Now, it might be objected at this point that in so doing, such observances carried more than a whiff of snobbery. Indeed they did – and do. But let us not be so quick to dismiss them on those grounds. The late Hilaire Belloc, in considering possible venues for missionary endeavour, noted that there are three ways to influence people’s actions: force, corruption, and snobbery. Force, he noted, the Church no longer has recourse to, and corruption is forbidden to us as an evangelistic tool by the Faith herself. That left snobbery, of which he famously remarked that, “we must spread the impression that everything outside the Church is somehow suburban.” To a self-congratulatory egalitarian society such as ours, that sentiment may seem objectionable. But the truth is that the Household of the Faith is a Royal Priesthood, into whose ranks we should wish to bring everyone from the homeless to the Royal Family itself. When the Faith first came to Rome, the two classes that converted en masse were the slaves and the old Roman aristocracy, who had been shunted aside under the Empire. For the first named, it gave their lives value and meaning; for the second, it meant that their attempts to retain their old noble customs and virtues had not been in vain, but could be supernaturalised into something far greater. This is the example that should ever be in our hearts and minds.

But what does that mean for those of us in the Ordinariate? Well. For most of us, our time and treasure is often enough primarily going to getting our fledgling communities off the ground. To call our priests already hard-working is to honour through understatement. But it shall not always be that way – and in some few cases, things are already a bit easier. We do need to keep in mind the big picture.

In this writer’s humble opinion, our proximate goal should be assuming one day the role of the Episcopal Church in national life, as a social and cultural force – not for merely social or cultural or political reasons, as was so often the case with PECUSA, but to forward the conversion of these United States to the Catholic Faith, in keeping with the Great Commission of Our Lord Himself. But that grand goal has to start at the local level, with the means we have discussed. The Holy Ghost Himself shall bring success to these efforts to the degree our zeal merits and His own plan permits.

All such initiatives shall have to be lay-based, as indeed they were in the Episcopal Church. But any of us who may have memberships in any of the sorts of organisations earlier mentioned should set about securing for our pastor or an assistant cleric the sort of nominal chaplaincies earlier mentioned – offering grace at the annual banquet, and perhaps Evensong for the annual service ought not to take too much time from his more important duties, but it shall raise his visibility in the community and possibly inspire some to ask about the parish. The same goes for any of the other sorts of activities we touched upon – with the realisation that if we propose it, we should be ready to organise it! In all of them, we must remember what the Episcopalians of yore tended to forget; what all of these things, however good or pleasant they may be in themselves, they are a means to a much greater end – the bringing of individual souls to Christ.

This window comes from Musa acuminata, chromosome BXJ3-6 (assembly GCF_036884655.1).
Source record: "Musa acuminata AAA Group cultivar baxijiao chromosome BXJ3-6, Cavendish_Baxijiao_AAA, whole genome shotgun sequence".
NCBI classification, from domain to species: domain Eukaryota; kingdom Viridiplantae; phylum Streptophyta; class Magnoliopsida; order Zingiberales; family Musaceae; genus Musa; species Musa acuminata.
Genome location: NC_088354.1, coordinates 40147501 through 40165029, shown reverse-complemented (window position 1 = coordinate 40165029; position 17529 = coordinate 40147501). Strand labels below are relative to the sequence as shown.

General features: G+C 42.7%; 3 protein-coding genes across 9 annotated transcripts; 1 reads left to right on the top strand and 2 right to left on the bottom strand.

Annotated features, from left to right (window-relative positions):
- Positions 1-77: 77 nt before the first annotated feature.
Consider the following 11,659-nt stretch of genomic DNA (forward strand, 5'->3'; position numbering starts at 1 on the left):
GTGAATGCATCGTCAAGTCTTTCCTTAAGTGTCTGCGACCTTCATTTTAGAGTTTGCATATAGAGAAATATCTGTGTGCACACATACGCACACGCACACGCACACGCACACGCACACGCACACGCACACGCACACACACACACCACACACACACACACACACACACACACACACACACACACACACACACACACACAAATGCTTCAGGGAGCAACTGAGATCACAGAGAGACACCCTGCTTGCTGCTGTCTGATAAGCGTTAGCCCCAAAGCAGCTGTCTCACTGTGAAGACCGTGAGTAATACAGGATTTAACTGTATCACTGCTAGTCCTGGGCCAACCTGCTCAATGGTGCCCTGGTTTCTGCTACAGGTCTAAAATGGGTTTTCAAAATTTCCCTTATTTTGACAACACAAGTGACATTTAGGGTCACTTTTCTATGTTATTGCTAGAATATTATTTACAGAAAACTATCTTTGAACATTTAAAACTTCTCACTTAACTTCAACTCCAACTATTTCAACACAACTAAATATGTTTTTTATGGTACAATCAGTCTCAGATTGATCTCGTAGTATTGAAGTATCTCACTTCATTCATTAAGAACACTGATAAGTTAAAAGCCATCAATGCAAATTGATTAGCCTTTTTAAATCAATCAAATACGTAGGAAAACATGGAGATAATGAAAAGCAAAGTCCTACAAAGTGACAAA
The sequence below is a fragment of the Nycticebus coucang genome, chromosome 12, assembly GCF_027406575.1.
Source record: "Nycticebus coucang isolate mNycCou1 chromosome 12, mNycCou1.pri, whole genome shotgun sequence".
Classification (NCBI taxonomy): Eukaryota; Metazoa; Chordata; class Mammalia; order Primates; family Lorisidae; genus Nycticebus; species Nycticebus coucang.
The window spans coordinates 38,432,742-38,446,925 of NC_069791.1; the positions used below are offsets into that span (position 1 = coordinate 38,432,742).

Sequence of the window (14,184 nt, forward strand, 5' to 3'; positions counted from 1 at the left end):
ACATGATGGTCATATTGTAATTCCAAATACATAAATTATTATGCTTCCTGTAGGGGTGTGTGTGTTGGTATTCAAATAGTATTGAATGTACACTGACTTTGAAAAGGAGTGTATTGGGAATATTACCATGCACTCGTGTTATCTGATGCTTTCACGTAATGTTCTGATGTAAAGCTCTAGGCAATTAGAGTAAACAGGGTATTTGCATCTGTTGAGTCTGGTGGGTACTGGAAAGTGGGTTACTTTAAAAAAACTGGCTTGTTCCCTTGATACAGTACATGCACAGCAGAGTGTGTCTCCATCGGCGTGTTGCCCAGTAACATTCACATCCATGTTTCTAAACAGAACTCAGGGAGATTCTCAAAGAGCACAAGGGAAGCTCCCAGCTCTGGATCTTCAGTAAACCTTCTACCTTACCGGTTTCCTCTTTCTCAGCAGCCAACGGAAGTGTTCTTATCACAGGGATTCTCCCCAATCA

8 thoughts on “Anglophobia, Anglophilia, and the Cultural Apostolate

  1. Thank you for mentioning Evensong! One great cultural gift that the Ordinariate can contribute is to the Church at large is proper lay leadership of the Divine Office. It was common for Anglican layman to lead Morning Prayer and Evensong in cassock and surplice.


  2. The American Revolution had a particularly catastrophic consequence for the Anglican Church in the southern colonies, where it was the predominant church: the bishops, being English Lords, withdrew and left dioceses with no episcopal leadership. The colonial pastors chose men to become bishops, but they could not receive ordination from the English bishops because the Church of England required all bishops to take an oath of allegiance to the Crown — which no American was about to do. Thus, they turned to the Episcopal Church of Scotland to consecrate their first bishops. This fact is preserved even today in the shield of The Episcopal Church (TEC), which has nine small white crosses representing the first nine dioceses arranged to the form of the Cross of St. Andrew, Patron of Scotland and of the Church of Scotland, on a blue background in the upper left quadrant formed by the red cross that’s centered on the shield.

    From the OP: If one wished to rise socially, and was not particularly attached to a given Protestant faith, then in moving to a better suburb… , the family joined the Episcopal parish.

    This remark reminds me of a story of a woman who stopped to talk to the pastor of a Methodist church as she was leaving after a service. The pastor listened patiently as the woman explained that the family moved to the neighborhood and came to the church from a Baptist church several years earlier when her husband received a promotion into middle management. She went on to say that her husband had just been promoted into a senior executive position, and thus that the family would be moving to a more neighborhood and would be going to the Episcopal Church as of the following week, then asked the pastor’s opinion.

    The pastor’s reply: “Ma’am, it does not matter what label you put on an empty bottle.”